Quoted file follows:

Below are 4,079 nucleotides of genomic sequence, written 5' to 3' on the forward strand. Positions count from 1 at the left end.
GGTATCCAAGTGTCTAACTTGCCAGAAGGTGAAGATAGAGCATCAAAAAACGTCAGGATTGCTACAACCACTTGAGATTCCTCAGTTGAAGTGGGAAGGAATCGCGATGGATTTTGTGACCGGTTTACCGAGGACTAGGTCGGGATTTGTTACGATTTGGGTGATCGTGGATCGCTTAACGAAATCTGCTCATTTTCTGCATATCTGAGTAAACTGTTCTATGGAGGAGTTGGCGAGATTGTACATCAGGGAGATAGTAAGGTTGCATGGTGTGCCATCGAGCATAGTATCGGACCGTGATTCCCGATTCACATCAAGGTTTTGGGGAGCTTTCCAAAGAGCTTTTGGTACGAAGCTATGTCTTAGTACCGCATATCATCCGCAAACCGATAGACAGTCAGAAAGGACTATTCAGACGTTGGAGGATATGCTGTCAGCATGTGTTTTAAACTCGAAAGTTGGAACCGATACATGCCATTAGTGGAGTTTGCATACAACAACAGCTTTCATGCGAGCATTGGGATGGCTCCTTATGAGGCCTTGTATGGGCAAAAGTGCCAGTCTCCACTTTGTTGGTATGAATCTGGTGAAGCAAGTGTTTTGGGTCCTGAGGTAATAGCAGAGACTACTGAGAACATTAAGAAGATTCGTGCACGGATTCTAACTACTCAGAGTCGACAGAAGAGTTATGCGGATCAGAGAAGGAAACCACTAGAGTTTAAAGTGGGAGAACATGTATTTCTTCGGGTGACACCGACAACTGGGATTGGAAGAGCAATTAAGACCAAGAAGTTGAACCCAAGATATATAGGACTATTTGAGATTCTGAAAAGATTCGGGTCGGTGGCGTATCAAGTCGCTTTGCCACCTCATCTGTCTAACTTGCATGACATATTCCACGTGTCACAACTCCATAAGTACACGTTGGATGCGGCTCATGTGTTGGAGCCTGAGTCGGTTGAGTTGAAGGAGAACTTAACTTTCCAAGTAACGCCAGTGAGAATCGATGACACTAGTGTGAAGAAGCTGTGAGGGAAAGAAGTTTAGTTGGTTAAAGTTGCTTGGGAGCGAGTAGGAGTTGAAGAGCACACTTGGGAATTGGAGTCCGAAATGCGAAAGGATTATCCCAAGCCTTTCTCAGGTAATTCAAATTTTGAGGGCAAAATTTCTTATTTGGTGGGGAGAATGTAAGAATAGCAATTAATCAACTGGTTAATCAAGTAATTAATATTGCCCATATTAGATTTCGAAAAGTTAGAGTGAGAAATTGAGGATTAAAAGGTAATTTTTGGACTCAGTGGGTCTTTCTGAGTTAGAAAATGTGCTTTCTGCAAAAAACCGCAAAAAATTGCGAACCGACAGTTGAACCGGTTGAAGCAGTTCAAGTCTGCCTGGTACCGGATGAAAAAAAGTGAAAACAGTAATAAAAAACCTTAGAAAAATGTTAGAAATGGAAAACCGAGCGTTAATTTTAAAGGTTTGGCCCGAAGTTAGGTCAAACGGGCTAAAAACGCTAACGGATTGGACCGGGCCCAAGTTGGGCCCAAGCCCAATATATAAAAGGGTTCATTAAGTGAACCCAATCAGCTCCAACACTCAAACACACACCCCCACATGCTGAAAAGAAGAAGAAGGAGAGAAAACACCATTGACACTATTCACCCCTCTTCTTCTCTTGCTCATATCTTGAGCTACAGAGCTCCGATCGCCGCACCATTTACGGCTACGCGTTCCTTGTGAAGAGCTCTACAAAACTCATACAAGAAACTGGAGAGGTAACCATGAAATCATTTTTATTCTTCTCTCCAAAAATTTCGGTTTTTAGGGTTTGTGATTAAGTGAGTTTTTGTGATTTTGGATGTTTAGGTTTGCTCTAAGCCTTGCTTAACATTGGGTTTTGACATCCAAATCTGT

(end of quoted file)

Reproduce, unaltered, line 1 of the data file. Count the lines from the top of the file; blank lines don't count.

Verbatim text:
Below are 4,079 nucleotides of genomic sequence, written 5' to 3' on the forward strand. Positions count from 1 at the left end.